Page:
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Injury Definitions


Footdrop isn't a disease but a sign of an underlying problem. Footdrop is due to weakness or paralysis of the muscles involved in lifting the front part of the foot. This can cause one to drag the toe of the shoe on the ground and significantly impair walking. Foot drop isn't a disease but a sign of an underlying problem. Causes include: 1) compressed nerve root, usually in the lower spine, due to a protruding or herniated lumbar disk, 2) pressure or injury to the peroneal nerve in the lower leg, such as from sitting with your legs crossed for long periods of time, 3) peripheral nerve disorder (neuropathy), 4) motor neuron disease, such as amyotrophic lateral sclerosis (ALS), 5) muscle disorders (myopathies), 6) tumors or strokes affecting the areas of the brain that control movement of the legs, and 7) disorders of the spinal cord such as tumors or multiple sclerosis. Depending on the cause, foot drop can be temporary or permanent. Treatment depends on the underlying cause but may include something as simple as a brace (orthotic) worn on the ankle and foot to hold the foot in the normal position, or may involve surgery to eliminate the pressure on a nerve root or the peroneal nerve.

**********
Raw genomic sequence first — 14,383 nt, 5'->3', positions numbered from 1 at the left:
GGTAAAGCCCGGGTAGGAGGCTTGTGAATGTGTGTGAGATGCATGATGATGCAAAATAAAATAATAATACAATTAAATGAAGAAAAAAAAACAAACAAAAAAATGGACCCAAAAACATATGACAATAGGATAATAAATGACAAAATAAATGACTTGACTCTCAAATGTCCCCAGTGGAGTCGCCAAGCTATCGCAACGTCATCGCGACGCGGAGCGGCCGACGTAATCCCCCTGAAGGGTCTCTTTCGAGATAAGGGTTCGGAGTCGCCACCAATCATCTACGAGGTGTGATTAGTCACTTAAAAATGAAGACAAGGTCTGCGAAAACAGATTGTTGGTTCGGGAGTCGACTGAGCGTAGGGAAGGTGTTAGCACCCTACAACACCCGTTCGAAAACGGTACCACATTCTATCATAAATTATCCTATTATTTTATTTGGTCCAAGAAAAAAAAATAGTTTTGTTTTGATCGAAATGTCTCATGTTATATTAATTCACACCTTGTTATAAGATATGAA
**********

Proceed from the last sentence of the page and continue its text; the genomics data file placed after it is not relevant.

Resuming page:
For related information go to: Back Injuries, Intervertebral Disk Injuries, Insurance Bad Faith, Nerve Injuries, Pain and Radiculopathy.

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